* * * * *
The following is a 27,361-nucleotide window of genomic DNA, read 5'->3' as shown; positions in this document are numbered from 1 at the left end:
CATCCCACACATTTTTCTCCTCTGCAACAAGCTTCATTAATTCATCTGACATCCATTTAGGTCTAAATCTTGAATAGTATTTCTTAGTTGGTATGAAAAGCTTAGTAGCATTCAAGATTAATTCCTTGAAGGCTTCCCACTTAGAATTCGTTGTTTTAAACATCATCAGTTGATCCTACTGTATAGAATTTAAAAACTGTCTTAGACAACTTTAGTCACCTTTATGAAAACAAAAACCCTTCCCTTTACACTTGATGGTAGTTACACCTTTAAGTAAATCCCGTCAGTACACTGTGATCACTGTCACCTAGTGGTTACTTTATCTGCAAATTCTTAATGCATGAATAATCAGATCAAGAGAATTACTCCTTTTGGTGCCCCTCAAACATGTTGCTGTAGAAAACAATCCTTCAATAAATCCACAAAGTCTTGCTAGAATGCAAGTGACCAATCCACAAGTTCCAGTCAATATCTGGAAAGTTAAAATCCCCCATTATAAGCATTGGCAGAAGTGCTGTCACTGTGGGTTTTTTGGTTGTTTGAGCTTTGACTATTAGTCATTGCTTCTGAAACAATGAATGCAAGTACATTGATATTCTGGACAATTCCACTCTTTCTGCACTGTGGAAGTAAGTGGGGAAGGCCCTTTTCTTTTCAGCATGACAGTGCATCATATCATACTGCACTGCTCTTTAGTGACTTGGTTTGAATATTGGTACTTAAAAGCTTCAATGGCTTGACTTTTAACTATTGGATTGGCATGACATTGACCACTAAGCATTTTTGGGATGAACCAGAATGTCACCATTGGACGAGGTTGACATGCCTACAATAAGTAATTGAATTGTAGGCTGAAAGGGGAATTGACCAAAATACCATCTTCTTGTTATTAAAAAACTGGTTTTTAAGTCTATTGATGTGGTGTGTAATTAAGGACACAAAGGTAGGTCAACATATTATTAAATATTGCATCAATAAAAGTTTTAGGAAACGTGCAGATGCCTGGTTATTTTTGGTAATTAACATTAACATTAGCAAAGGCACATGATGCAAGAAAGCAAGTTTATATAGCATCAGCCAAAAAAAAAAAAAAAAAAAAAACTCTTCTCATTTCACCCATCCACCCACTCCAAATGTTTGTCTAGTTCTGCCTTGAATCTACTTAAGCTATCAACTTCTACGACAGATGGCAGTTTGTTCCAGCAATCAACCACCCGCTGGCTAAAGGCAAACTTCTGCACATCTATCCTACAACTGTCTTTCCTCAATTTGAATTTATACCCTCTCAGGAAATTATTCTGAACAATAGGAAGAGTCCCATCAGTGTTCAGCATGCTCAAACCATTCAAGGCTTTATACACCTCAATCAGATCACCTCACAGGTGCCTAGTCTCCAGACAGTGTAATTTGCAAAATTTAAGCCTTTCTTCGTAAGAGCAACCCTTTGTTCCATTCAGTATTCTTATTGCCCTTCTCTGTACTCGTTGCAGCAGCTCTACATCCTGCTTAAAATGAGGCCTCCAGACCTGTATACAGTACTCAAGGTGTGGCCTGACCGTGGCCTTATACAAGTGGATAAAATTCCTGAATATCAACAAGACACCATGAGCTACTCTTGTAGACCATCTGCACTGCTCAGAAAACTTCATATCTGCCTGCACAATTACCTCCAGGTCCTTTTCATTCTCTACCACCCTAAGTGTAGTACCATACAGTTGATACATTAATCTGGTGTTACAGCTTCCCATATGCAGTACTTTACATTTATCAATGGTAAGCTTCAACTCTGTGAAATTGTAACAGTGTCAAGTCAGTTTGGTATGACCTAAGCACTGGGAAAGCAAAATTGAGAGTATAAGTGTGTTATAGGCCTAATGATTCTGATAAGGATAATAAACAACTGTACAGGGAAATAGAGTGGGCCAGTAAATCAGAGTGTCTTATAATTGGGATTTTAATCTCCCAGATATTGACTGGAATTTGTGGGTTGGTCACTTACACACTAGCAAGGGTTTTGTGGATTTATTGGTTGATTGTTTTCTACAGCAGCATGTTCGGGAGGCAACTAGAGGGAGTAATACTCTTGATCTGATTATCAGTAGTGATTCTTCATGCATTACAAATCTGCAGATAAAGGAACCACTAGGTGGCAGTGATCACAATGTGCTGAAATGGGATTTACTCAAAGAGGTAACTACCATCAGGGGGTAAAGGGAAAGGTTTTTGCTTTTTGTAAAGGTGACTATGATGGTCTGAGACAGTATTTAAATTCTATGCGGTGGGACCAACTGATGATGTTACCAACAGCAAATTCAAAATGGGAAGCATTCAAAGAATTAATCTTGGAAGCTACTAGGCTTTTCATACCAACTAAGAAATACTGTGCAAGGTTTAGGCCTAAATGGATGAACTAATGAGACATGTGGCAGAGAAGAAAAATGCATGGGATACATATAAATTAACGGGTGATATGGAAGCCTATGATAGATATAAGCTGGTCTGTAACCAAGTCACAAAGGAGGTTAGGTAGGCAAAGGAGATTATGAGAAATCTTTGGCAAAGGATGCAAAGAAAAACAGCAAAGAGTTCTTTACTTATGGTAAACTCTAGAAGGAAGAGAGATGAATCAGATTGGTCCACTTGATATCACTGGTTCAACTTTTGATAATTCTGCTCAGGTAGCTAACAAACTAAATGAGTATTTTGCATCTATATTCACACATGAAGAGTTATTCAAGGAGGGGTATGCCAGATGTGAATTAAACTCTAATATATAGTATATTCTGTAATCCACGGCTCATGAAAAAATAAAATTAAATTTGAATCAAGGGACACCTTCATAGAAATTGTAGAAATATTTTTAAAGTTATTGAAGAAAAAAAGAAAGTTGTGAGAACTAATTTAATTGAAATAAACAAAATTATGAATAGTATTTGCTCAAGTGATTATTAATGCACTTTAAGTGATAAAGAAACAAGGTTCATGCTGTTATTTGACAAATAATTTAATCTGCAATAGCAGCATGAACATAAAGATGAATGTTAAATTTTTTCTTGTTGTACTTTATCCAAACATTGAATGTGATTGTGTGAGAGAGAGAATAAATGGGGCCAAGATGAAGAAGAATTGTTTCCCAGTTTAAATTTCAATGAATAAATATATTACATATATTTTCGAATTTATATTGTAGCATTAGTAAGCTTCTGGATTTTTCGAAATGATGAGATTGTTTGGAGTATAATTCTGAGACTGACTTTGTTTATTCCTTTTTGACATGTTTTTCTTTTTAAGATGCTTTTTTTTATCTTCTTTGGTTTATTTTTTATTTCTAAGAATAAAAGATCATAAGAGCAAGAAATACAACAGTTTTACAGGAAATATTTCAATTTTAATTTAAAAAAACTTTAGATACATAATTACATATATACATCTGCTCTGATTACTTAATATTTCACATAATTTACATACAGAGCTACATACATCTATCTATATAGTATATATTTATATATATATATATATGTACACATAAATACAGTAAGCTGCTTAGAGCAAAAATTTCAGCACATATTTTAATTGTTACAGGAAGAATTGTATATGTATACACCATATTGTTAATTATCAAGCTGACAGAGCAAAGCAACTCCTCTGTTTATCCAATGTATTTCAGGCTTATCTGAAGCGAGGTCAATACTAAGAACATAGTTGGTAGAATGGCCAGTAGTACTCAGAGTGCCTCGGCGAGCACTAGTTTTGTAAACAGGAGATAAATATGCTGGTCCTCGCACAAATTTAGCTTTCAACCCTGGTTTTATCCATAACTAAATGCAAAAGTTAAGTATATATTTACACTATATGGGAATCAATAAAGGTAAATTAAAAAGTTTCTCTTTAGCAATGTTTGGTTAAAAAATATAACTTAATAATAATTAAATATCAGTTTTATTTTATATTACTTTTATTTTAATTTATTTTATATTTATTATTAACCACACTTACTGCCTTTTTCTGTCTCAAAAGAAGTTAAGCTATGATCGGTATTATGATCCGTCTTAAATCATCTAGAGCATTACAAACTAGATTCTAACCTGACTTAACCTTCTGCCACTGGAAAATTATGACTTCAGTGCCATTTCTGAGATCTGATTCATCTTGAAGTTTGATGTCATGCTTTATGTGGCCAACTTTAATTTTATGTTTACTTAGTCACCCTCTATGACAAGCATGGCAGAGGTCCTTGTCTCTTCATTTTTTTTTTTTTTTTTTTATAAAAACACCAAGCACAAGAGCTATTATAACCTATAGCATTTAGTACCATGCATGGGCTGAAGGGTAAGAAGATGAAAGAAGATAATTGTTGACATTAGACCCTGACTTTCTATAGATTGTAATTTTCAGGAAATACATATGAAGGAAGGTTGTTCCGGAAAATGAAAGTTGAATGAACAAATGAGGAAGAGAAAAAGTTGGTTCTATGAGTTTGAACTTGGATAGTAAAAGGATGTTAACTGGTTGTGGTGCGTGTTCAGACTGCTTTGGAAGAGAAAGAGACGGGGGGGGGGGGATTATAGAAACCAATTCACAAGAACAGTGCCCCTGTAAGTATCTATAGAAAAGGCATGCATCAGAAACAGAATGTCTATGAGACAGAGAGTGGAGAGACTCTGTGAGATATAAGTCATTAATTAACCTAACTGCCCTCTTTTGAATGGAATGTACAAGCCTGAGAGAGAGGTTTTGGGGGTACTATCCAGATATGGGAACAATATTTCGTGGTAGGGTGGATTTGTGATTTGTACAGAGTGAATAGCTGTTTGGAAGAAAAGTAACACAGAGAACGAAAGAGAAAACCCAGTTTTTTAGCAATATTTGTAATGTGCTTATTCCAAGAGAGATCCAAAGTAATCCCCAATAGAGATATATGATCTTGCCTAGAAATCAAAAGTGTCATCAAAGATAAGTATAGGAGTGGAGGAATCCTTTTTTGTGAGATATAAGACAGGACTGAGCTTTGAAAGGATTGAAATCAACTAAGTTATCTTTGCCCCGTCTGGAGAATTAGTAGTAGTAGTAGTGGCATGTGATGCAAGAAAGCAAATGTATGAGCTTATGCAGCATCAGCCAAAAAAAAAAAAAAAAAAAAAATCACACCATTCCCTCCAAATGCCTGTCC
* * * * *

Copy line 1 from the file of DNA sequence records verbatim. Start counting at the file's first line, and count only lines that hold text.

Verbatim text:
The following is a 27,361-nucleotide window of genomic DNA, read 5'->3' as shown; positions in this document are numbered from 1 at the left end: